At the hospital on that critical night, the doctors stitched up my left arm—and they rushed. Wentworth into emergency surgery in an attempt to save his bloody life.
The following morning, a police inquiry began sorting out what happened—and why. They questioned my mother, my grandparents and our neighbors on all sides. Later on, I learned they also checked my record at Washington High School and at The Oregon Journal.
They talked with me, too, for what seemed like hours. I still remember the bleak interrogation room at the police station: drab walls, lightless windows, gray metal desk and hard, metal chairs. Yet the two interviewers, a woman from the juvenile division and one older detective, turned out to be surprisingly sympathetic and supportive. They patiently pulled the stormy details out of me, including my earliest awareness of Wentworth’s abuse of my mother and everything I could remember about that final, explosive night in our Clay Street living room.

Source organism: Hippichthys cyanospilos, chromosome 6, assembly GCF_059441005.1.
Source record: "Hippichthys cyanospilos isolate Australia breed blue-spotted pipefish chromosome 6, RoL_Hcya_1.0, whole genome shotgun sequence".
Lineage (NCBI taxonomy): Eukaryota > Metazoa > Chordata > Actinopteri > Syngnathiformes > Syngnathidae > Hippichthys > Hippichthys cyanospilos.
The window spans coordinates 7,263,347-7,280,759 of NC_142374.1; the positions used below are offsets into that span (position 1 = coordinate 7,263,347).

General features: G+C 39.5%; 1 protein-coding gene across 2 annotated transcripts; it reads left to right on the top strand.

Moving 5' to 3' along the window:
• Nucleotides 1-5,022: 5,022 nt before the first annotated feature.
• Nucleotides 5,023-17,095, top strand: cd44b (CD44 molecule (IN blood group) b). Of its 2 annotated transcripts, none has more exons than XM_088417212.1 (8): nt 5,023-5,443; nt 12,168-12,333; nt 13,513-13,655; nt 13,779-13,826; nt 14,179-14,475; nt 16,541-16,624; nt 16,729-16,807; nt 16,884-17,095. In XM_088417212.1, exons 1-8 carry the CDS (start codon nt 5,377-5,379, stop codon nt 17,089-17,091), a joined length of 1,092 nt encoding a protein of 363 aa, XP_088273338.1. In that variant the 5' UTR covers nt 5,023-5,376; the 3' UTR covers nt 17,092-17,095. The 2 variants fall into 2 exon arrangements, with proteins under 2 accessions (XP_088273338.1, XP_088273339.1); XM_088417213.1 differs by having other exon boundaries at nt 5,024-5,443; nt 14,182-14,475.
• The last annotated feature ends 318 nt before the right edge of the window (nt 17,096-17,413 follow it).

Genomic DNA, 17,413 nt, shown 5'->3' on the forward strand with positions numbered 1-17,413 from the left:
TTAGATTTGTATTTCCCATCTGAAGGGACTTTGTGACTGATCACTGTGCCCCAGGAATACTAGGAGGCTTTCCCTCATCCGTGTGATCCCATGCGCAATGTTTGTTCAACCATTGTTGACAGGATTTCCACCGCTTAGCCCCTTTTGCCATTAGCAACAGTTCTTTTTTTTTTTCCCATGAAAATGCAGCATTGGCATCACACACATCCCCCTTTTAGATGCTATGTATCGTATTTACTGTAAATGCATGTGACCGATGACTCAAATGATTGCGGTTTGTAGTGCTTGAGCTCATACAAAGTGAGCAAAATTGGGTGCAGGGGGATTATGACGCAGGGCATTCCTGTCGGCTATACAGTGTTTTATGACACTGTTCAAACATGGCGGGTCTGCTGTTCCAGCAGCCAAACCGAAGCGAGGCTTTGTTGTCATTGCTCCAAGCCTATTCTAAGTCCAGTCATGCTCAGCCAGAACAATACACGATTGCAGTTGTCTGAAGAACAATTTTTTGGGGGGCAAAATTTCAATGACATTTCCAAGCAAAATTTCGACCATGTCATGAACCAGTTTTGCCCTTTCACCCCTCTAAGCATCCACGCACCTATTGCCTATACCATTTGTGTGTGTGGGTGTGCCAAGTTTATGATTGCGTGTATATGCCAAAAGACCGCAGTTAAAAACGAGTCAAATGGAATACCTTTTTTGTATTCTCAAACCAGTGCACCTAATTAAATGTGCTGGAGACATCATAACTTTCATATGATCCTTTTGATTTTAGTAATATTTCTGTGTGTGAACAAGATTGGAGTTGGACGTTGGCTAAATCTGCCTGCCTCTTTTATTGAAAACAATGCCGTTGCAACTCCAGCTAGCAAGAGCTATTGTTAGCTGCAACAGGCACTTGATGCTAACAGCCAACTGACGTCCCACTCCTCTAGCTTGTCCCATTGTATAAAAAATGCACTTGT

The police never revealed this to me—but following the initial investigation, they told my mother privately that if Wentworth lived, they planned to drop the case, without filing any charges whatsoever. No juvenile court hearing. No record. On the other hand, they said, if Wentworth should die, the situation “would become much more complicated” and they advised her to get a lawyer.
Wentworth fought a grim, ongoing battle for his life. Under intensive care, he squirmed on his back in the hospital. I confess I felt no remorse.
Eventually, he pulled out of it. He survived and we never saw him again. Sometime after the divorce, my mother received word that he had landed a job in Pittsburgh, California.
Three or four of us hung around the Gilmore truck stop every afternoon, pitching pennies and waiting for the delivery truck to drop off our bundles of papers.
We chalked a line about five yards out from the station’s back wall. Then we’d take turns tossing a penny in a spinning arc towards the wall. At the end of each round, the kid whose penny landed closest to the wall won all the cash.
I filled my Log Cabin Syrup penny bank to the roof with pennies I won in that innocuous paperboy pastime.